While we ate our deep fried polenta, we couldn't help but notice other locals coming into the piazza with what looked like slices of pizza and little bottles of Peroni beer. Pizza and beer?!? How could we resist?

    We went off in the direction the pizza slices were coming from and our noses quickly found Panificio Santa Rita, a little hole in the wall that was filled with people waiting to place their orders.

    What we thought were pizza slices turned out to be the Barese version of focaccio. They make a white version, that has only oil and herbs on it, or a rosso style that has oil and fresh tomatoes baked along with the crust. For €2.40 you can have the whole slab, €1.20 for a mezzo (half) or €0.60 for a quarto. Add in a €1.00 bottle of beer and you're good to go.

    Another thing Bari is known for is their Orecchiette. Everywhere you look there are women seated at tables rolling out these little pasta pieces that get their name from their shape. The literal translation of Orechiette is little ears.

    These same stands also sell a variety of baked goods, including one of my personal favorites, Taralucci cookies. These hard, round biscotti are coated with a sweet lemon flavored glaze that makes them irresistable to me. Yup, I came home with a big bag of them.

    I haven't been running a lot lately so I thought I'd slowly ramp up to longer distances as our stay in Italy progresses. However, after our first exposure to Barese cuisine, I'd better crank up the mileage very soon or they'll have to roll me onto the plane back to Vancouver.

    Oh yeah, we're not done eating just yet. At 7:30 we're off to Restaurant Al Raffaello for dinner. Oh my goodness!
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  • Day 4

    A Rather Blustery Day

    April 4, 2019 in Italy ⋅ 🌬 17 °C

    Despite being exhausted and going to bed with a full belly well after midnight, I'm still operating on Vancouver time and this morning I found myself wide awake at 3:00 AM. I tossed, I turned, I read, and I meditated, but nothing I did brought me back to dreamland. I finally fell asleep as the sky was beginning to brighten and managed to sleep in until 9:00 o'clock. Hopefully tonight will be better.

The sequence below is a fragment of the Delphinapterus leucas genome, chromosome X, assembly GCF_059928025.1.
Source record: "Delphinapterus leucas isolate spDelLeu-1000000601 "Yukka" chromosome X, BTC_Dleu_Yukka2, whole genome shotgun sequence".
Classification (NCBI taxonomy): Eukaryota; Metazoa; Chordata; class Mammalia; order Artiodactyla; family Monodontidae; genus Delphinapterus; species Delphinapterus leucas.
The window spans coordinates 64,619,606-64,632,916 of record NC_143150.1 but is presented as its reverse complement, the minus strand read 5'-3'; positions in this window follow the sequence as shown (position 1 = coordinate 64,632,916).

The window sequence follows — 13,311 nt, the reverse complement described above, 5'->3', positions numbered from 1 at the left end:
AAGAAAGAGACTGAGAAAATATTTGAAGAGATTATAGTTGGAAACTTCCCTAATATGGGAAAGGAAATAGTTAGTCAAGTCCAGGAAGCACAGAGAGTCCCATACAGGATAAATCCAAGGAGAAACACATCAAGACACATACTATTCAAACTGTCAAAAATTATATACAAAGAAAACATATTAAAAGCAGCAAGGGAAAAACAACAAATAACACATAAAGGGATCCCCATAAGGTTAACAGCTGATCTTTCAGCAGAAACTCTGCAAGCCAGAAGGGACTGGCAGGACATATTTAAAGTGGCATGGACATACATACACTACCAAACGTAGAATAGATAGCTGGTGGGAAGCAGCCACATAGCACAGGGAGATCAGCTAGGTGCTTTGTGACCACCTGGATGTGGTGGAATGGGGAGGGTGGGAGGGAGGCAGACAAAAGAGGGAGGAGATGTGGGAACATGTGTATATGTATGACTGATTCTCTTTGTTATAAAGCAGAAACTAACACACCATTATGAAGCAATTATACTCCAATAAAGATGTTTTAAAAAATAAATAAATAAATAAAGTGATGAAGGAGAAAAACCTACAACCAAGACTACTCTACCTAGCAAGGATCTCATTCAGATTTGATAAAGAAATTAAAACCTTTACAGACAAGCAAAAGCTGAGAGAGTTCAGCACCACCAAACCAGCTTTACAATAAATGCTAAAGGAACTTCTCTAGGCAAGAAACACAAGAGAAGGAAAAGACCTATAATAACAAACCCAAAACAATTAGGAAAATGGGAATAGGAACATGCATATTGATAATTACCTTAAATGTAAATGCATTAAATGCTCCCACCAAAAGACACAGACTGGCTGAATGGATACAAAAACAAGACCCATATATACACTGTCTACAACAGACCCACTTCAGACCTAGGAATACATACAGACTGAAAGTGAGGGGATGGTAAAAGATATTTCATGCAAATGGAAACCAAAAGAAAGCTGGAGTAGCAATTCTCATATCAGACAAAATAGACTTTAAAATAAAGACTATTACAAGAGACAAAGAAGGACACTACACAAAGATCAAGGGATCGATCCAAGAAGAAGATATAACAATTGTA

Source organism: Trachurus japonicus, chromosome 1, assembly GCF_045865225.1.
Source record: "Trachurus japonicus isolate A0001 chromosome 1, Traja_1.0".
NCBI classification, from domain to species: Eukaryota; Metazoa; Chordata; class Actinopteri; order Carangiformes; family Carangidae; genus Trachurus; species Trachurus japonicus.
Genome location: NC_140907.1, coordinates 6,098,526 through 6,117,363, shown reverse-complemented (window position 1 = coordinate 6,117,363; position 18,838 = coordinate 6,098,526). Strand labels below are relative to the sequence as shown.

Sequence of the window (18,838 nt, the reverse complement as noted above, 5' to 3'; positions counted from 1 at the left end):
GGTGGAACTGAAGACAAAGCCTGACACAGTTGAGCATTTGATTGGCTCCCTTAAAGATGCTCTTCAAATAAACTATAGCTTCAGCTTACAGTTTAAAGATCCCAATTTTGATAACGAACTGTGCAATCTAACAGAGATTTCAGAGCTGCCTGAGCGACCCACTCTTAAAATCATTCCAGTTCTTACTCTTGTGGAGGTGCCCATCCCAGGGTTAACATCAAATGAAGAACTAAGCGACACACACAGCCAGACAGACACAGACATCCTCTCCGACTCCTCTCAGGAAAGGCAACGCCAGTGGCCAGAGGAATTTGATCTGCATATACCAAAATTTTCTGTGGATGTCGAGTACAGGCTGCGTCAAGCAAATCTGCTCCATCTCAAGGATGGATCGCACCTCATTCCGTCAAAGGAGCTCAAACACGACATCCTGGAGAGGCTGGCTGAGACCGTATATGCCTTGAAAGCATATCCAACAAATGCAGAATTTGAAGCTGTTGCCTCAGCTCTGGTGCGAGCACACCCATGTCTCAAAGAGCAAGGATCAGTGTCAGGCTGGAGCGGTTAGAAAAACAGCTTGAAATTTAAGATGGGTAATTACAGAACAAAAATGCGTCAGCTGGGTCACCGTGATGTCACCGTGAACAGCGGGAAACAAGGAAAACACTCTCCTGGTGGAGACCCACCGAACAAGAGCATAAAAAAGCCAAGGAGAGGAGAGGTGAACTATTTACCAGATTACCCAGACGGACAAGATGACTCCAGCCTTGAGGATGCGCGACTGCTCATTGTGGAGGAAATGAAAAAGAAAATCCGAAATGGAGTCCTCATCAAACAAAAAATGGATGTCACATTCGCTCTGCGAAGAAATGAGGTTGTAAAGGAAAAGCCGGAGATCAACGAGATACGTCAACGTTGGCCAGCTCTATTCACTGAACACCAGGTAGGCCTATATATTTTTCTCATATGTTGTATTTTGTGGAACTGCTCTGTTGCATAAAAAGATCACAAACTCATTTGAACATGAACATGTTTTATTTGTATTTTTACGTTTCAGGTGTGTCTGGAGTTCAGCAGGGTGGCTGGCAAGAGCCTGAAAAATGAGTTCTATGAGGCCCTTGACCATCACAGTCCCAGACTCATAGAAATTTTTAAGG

The weather forecast this morning was very promising with a high of 21°C, however, by late afternoon the wind would be gusting to 49 KMH! I figured that even with the high winds, at 21°, I'd be fine wearing my shorts. After all, as soon as it hits 10° in Vancouver the convertible cars have their tops down and shorts and sandals are the order of the day. In Bari, not so much.

    I don't know if the temperature ever reached the forecast high, but after an hour of exposure to the elements, my legs were begging to be covered up. And unlike Vancouver, I didn't see another soul wearing shorts!

    In any case, we went for lunch at Pizzeria Bari-Napoli where they offer gluten free pasta and pizza, which is a treat for Brenda and her gluten intolerance. As so often happens in Europe with the narrow streets and tall buildings, Google Maps gets confused and directions can be hard to follow. This is exactly what happened today. We ended up walking around and around the restaurant before we were finally able to settle the GPS signal and find our way inside. The frigid wind made our inability to find the eatery that much more frustrating.